By Raymond A. Smith
Penguin Putnam Publishers, 2001; 782 pages, $25.00
As the editor of Body Positive, I am very pleased to have the opportunity to introduce my edited volume, The Encyclopedia of AIDS: A Social, Political, Cultural and Scientific Record of the HIV Epidemic. Originally published in hardcover in late 1998 by Fitzroy Dearborn Publishers, the paperback version is now available in bookstores and on-line from Penguin Putnam Publishers. While the actual contents of the Encyclopedia remain the same in the paperback as in the hardcover, the paperback includes a comprehensive update on major developments in the epidemic from summer 1998 to summer 2000.
The Encyclopedia proceeds from the premise that, first and foremost, AIDS has been a personal hardship for millions of people throughout the world -- both those who have suffered with and died from HIV infection, as well as those who struggle with it still. It is these individuals who have borne the brunt of the ongoing AIDS epidemic, often with inspiring dignity and courage.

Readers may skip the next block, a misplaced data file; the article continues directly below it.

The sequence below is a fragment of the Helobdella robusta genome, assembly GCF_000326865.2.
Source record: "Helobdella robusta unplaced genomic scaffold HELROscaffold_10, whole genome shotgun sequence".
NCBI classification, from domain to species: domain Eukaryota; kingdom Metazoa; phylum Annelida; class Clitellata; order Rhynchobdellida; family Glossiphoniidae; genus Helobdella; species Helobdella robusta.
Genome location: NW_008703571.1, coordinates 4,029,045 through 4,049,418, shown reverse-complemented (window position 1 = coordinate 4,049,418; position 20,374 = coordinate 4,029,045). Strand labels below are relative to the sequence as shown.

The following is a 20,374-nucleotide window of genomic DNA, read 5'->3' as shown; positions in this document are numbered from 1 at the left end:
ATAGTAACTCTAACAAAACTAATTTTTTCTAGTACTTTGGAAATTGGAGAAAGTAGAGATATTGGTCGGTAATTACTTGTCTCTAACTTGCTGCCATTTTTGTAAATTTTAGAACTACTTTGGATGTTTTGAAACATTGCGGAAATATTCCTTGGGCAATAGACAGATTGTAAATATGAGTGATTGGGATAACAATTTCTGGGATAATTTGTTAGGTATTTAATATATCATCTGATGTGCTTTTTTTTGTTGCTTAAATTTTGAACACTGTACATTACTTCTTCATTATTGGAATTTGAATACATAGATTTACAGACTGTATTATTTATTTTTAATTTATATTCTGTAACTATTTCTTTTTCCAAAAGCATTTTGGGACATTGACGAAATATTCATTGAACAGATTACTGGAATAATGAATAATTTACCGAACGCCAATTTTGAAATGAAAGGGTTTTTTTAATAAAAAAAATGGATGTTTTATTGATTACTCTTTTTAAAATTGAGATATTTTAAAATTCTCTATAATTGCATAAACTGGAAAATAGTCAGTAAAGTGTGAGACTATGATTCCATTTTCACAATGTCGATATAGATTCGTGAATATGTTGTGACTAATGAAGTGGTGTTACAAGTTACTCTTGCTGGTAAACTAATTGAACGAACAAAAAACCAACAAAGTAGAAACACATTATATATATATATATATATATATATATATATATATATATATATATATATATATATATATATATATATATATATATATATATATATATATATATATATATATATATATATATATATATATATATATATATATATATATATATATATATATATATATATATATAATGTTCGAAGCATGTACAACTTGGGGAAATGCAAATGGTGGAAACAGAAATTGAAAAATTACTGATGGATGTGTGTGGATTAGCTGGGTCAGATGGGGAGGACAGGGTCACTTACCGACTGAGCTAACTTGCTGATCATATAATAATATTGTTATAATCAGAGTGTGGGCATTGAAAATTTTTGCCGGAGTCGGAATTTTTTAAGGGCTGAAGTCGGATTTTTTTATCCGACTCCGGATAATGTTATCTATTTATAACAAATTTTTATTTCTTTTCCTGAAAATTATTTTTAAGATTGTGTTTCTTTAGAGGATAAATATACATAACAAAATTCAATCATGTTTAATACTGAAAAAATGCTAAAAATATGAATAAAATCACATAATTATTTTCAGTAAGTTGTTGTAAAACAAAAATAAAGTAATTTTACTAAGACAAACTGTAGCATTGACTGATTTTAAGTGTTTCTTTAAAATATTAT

In addition to being a personal hardship, however, AIDS has proven to be a social challenge, a cultural catharsis, a political quagmire and a scientific puzzle. Perhaps more that any other threat to the public health in modern times, the AIDS epidemic has entangled not only individuals but also families and friends, cultures and communities, cities and nations throughout the world. It has cut across race and ethnicity, class and education, age and religion, gender and sexual orientation, challenging the compassion and ingenuity of humankind at every turn.
Because of the extraordinary sweep of the epidemic, tens of thousands of specialized works have been published about the social, political, cultural and scientific dimensions of AIDS and its causative agent, the Human Immunodeficiency Virus (HIV). Yet, previously, no single volume had ever sought to systematically organize, synthesize and contextualize this enormous body of information for a general readership. The Encyclopedia of AIDS is the first reference work to undertake such a task by covering all major aspects of the global HIV/AIDS crisis.